- Posted January 5, 2014 by
This iReport is part of an assignment:
Photo essays: Your stories in pictures
- Bangladesh on the edge: Barring the “march” or burying “democracy”?(!)
- Bangladesh roars as the Opposition rises: A New Pledge to revive democracy in jeopardy
- 2nd “Operation Searchlight” in Dhaka: Is ‘Mujib-daughter’ in the twilight of her demise?
- Hefajat "Long March" in Dhaka: A single event that changed Awami Government’s Calculations
Jan-5 ‘Sham Election’ in Bangladesh: The day the ‘Democracy’ died
At last, following all criticism and controversy, an unprecedented sham election took place in Bangladesh today staining country’s golden polls history with thick and red ‘blood’. Such polls-day violence is never seen throughout this nation’s journey as a whole. At least 19 civilian lives have been claimed today due to violent clashes over the controversial 10th national parliamentary election underway. Voting has been scheduled to take place in 147 parliamentary constituencies as ‘uncontested’ MPs have been made in 153 seats earlier. Even extreme violence has led 161 polling centers to total closure. Moreover, no vote is cast, even not a single one, in 44 polls centers. As many as 6 lakh law enforcement agencies’ personnel including 50000 Army men and 80000 cops have been deployed across the country to make polling successful. Admittedly, it’s not the law enforcers that can principally make an election successful; rather, it’s the voters who are meant to go to polls centers and effectualize the election by casting their votes. If the people, especially the voters, are not convinced of a fair atmosphere for free and impartial polling, they are not supposed to walk outdoors. But the situation sounds as if only the law enforcement personnel were going to hold a successful (!) election. How hilarious!!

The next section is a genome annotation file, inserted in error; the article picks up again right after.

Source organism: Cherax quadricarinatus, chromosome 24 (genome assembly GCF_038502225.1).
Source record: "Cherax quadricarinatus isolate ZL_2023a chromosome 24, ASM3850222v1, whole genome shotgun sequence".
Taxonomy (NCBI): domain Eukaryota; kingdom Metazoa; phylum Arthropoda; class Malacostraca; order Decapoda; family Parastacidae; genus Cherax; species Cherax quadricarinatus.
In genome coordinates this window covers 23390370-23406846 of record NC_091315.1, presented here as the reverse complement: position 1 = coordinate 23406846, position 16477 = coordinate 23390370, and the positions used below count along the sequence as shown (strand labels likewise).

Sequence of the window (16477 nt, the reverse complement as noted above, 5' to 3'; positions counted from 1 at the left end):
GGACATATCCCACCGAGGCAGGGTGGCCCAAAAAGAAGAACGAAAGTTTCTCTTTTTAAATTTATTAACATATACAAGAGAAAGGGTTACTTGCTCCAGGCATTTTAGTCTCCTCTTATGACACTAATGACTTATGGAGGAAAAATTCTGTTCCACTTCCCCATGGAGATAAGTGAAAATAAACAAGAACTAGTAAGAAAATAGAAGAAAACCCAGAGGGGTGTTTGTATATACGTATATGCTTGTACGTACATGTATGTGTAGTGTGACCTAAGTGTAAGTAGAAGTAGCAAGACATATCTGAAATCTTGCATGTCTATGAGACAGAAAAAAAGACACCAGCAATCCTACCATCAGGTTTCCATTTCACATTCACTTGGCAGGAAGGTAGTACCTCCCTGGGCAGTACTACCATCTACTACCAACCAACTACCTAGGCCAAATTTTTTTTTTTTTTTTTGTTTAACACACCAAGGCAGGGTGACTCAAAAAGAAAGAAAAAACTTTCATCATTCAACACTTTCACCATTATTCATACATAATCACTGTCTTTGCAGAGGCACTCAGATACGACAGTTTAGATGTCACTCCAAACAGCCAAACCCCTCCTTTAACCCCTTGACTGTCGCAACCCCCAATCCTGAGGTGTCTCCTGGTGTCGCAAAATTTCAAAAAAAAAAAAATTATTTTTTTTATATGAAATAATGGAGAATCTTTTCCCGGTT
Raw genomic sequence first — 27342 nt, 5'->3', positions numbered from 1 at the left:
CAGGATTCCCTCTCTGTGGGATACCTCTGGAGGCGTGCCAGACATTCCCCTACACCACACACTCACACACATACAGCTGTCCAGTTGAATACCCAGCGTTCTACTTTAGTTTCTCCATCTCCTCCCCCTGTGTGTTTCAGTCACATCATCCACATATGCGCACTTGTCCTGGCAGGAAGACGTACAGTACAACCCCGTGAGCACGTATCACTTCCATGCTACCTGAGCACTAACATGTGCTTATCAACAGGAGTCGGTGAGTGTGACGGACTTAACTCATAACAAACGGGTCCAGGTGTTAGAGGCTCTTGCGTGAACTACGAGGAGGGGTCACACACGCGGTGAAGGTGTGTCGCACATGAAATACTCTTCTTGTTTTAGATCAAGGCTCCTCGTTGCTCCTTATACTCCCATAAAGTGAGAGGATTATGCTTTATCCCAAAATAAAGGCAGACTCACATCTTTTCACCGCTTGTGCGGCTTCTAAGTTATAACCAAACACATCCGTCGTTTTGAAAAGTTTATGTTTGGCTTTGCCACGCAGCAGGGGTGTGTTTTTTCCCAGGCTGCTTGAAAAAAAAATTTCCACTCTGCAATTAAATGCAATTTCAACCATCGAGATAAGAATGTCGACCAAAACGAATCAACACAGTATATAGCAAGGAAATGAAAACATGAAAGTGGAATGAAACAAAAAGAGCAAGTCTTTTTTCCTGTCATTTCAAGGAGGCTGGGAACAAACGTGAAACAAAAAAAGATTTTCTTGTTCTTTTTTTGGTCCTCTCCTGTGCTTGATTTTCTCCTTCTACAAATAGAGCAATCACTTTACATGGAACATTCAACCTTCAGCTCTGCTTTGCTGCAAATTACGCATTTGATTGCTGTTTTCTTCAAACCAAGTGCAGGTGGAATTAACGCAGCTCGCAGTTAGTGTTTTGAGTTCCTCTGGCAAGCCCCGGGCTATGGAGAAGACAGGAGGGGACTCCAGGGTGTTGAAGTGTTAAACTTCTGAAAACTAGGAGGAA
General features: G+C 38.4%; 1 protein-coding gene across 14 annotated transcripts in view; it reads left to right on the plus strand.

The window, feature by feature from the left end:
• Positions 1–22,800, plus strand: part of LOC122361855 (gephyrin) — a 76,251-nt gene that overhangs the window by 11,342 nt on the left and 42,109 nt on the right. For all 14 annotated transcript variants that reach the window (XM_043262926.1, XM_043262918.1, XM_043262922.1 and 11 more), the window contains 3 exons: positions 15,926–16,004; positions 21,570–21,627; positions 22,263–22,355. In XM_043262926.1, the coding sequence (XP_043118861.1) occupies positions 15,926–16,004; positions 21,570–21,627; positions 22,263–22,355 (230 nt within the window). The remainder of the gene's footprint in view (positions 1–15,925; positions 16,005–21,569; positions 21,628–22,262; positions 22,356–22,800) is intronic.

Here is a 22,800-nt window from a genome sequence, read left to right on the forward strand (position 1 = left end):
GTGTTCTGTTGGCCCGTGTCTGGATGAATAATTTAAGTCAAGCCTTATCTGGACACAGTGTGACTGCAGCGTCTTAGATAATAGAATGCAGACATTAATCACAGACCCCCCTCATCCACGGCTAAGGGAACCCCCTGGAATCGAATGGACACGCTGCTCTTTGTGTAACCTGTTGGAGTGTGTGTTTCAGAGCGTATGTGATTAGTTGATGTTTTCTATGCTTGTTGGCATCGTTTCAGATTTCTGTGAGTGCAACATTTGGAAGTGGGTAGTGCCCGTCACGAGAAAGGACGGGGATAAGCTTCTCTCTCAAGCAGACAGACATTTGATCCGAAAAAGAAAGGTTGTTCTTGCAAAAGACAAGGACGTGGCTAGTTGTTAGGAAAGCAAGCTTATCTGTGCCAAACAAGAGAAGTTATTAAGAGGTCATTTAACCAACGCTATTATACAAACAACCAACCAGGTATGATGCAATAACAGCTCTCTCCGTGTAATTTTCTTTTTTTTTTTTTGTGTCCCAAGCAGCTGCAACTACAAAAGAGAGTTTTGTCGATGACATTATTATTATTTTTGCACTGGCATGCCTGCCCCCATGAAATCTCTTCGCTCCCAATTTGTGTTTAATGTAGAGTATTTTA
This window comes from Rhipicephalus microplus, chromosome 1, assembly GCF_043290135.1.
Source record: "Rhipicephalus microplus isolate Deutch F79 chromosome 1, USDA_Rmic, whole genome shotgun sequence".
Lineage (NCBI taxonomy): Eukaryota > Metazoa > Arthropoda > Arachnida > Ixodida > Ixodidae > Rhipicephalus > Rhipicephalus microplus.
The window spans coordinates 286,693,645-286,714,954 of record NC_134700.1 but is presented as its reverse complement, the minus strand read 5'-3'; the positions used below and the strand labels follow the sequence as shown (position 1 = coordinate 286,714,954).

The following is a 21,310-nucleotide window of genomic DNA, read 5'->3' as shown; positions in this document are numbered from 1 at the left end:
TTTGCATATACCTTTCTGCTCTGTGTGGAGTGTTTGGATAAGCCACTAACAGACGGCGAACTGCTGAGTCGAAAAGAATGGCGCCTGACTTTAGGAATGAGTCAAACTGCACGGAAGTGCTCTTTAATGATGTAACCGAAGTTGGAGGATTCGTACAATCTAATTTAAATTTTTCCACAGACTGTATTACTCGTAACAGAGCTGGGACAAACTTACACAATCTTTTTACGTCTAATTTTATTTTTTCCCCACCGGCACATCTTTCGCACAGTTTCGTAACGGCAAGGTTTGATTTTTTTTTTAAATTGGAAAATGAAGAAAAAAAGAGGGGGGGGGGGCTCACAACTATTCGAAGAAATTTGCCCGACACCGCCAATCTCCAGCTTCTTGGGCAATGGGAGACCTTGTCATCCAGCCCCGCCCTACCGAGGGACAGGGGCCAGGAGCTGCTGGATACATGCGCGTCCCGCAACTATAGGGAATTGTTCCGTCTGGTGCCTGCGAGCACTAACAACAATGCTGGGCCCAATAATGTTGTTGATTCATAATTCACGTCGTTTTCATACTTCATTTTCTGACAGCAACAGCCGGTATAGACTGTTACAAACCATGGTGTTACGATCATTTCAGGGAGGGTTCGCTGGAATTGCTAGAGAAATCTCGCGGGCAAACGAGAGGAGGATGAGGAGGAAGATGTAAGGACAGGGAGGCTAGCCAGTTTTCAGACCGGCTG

To be frank enough, Awami League is an awfully stubborn party and not at all friendly, history says, towards the people and their interests. It once again repeated its historic role of autocratic outlook by holding an in-house election overlooking advice of all the influential quarters. The notable much lower turnout of the voters connotes that today’s general election is not one worth casting votes in as the ‘ballot’ is compared to ‘bullet’ and also as the bullet is not to be shot from a gun without a goal preset, balloting is, likewise, not to be held without any targeted point or at least if the target is missing. Contrarily, even ‘ballot-rigging’ is highly reported to be a thing in common in most of the polls centers. An election cannot be a token of multiparty democracy when the situation is that “many parties boycotted the polls”, as argued by the Chief Election Commissioner Kazi Rakibuddin Ahmad while defending the low turnout partly, and “only several others joined in”. ‘Visual transparency’ of the election has also been cast doubt on as the journos have been kicked out of many a polling center.